Sen. Ted Cruz, R-Texas, says newer Republican candidates mistakenly made their races "personality battles."
"If you're going to win, you've got to make the election about issues and not personalities," Cruz said on his podcast, "Verdict with Ted Cruz," which aired Wednesday but was recorded Tuesday night as midterm election results were arriving.
"And by the way, this is a broader point: I think too many of these Republican races became personality battles," Cruz said.
"When you have first time candidates who've never run, who are celebrities or coming from outside, they have no record. They have no voting record. They've not been involved in issues. They've never taken a stand on anything. They frequently make major mistakes and, you know, experience matters," he added.
Control of Congress has still not been determined as of Wednesday, the result dependent on the outcome of three Senate races and about a dozen in the House.
Many elections-watchers feel Republicans, though, did not achieve the "red wave" that was predicted. Democrats won major statewide races and flipped a Senate seat in Pennsylvania. Abortion remained an animating issue.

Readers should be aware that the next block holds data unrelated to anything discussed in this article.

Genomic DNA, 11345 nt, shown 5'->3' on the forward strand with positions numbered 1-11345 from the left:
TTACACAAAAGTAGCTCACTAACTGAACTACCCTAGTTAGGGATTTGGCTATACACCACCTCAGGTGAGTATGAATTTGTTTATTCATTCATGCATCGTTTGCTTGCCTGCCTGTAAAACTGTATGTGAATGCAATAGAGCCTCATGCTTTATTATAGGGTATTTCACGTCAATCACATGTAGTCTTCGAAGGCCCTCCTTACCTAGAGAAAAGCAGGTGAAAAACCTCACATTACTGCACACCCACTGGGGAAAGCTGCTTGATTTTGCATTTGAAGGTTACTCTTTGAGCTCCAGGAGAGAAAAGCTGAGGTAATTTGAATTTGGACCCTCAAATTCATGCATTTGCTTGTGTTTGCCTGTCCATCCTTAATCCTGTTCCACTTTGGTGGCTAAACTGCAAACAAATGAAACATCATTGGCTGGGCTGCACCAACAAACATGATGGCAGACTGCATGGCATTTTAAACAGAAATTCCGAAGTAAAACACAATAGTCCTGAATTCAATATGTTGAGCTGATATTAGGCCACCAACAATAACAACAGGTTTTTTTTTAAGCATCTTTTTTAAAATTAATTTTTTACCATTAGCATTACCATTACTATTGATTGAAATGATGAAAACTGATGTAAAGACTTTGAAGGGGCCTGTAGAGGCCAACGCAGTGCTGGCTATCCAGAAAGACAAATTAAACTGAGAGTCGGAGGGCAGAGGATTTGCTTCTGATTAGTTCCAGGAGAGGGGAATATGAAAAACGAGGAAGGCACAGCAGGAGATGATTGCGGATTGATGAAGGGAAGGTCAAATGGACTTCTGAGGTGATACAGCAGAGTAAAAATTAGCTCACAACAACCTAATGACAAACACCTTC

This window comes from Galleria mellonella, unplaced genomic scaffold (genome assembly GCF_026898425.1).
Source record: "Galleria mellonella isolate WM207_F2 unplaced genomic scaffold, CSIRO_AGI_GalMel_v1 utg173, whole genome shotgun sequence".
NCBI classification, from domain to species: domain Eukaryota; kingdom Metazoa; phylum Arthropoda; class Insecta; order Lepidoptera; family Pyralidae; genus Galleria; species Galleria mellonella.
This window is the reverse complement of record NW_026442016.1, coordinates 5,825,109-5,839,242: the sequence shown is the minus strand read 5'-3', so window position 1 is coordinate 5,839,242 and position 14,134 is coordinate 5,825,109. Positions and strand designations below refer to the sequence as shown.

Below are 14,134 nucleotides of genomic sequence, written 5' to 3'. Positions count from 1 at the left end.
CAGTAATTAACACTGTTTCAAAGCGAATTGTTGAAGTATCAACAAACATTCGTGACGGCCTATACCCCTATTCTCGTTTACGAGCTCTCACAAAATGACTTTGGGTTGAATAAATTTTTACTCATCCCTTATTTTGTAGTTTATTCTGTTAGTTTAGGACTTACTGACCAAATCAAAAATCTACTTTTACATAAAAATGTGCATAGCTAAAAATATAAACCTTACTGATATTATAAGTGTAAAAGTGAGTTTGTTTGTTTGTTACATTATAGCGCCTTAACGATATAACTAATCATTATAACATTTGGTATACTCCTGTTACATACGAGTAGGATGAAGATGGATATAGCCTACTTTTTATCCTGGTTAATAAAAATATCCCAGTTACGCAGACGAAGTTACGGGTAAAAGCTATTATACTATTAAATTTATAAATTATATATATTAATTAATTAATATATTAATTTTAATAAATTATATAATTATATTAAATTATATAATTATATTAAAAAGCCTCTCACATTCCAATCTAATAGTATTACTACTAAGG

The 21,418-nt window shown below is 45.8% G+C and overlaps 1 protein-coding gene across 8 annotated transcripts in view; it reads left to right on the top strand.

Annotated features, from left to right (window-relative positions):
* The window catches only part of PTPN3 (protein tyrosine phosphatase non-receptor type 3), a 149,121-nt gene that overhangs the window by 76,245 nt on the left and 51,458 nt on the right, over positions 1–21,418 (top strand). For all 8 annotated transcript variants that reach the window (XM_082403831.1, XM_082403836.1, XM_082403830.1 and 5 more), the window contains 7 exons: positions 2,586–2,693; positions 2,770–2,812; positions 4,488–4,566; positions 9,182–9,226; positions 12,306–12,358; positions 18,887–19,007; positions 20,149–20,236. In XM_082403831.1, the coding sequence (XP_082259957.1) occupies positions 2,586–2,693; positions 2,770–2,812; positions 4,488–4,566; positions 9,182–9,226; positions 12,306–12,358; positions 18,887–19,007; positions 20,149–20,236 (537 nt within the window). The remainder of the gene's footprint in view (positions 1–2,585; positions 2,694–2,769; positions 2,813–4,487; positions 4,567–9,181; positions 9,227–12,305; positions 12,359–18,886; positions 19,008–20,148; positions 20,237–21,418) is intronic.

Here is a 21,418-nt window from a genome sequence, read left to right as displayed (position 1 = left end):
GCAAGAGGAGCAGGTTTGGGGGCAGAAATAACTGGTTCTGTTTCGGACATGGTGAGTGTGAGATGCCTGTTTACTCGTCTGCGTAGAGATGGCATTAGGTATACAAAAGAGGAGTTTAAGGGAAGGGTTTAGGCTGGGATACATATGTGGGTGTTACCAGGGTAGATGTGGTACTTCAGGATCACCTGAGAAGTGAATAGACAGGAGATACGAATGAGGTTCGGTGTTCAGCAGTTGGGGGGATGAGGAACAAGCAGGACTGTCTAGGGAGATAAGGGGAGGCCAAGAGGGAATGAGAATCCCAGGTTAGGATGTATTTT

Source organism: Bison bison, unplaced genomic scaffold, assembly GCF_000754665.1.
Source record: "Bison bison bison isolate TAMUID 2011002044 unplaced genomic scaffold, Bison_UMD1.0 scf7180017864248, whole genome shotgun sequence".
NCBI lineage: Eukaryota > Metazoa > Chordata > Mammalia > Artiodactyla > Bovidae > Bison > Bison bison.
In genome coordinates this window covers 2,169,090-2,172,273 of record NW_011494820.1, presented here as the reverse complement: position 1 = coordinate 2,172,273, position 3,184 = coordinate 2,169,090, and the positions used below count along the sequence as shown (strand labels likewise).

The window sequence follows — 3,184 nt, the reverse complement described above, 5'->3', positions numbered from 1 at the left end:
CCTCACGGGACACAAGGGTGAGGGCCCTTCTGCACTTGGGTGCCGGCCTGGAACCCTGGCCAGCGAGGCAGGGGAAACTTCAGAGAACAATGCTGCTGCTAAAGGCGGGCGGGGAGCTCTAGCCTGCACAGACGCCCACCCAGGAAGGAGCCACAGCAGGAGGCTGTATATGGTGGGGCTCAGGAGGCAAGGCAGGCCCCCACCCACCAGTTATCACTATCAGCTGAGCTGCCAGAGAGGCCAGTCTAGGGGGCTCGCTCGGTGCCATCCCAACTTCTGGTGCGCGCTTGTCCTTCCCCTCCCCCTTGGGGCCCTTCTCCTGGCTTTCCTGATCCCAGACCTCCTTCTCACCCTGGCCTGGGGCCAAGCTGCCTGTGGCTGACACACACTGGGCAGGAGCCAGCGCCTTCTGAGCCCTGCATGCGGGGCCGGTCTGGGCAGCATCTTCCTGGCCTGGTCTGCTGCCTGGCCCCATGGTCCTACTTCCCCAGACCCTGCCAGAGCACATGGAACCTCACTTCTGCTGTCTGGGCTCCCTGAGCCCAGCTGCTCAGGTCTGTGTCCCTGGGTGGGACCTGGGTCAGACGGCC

After Democrats racked up several hard-fought wins in swing districts, like Rep. Abigail Spanberger's Virginia seat, the sweeping wins many Republicans predicted had yet to materialize Wednesday.
Democrat John Fetterman defeated Republican Dr. Mehmet Oz for a crucial Pennsylvania Senate seat vacated by retiring Republican Sen. Pat Toomey. Democratic Sen. Raphael Warnock and former NFL star Herschel Walker, a Republican, were headed to a runoff in Georgia in December.
And the outcome of the remaining two seats that will determine which party will hold a Senate majority — Arizona and Nevada — may not be known for days because both states conduct elections in part by mail ballots, which take a long time to count.
Cruz in his podcast said the best advice he received early on in his political career was from his wife, Heidi Cruz, who told him: "Remember, it's not about you. It's about them. It's about their lives. It's about their kids, it's about their family. It's about their future."
"You can tell a bad candidate if they stand up there and say over and over again, the word ‘I, I, I, I,'" Cruz said.
Cruz added: "In too many of these races, it became about the personality and not about the issues that impact the kitchen table, the kids, the family, the safety, the security that impact the people."
Information from The Associated Press was used in this report.
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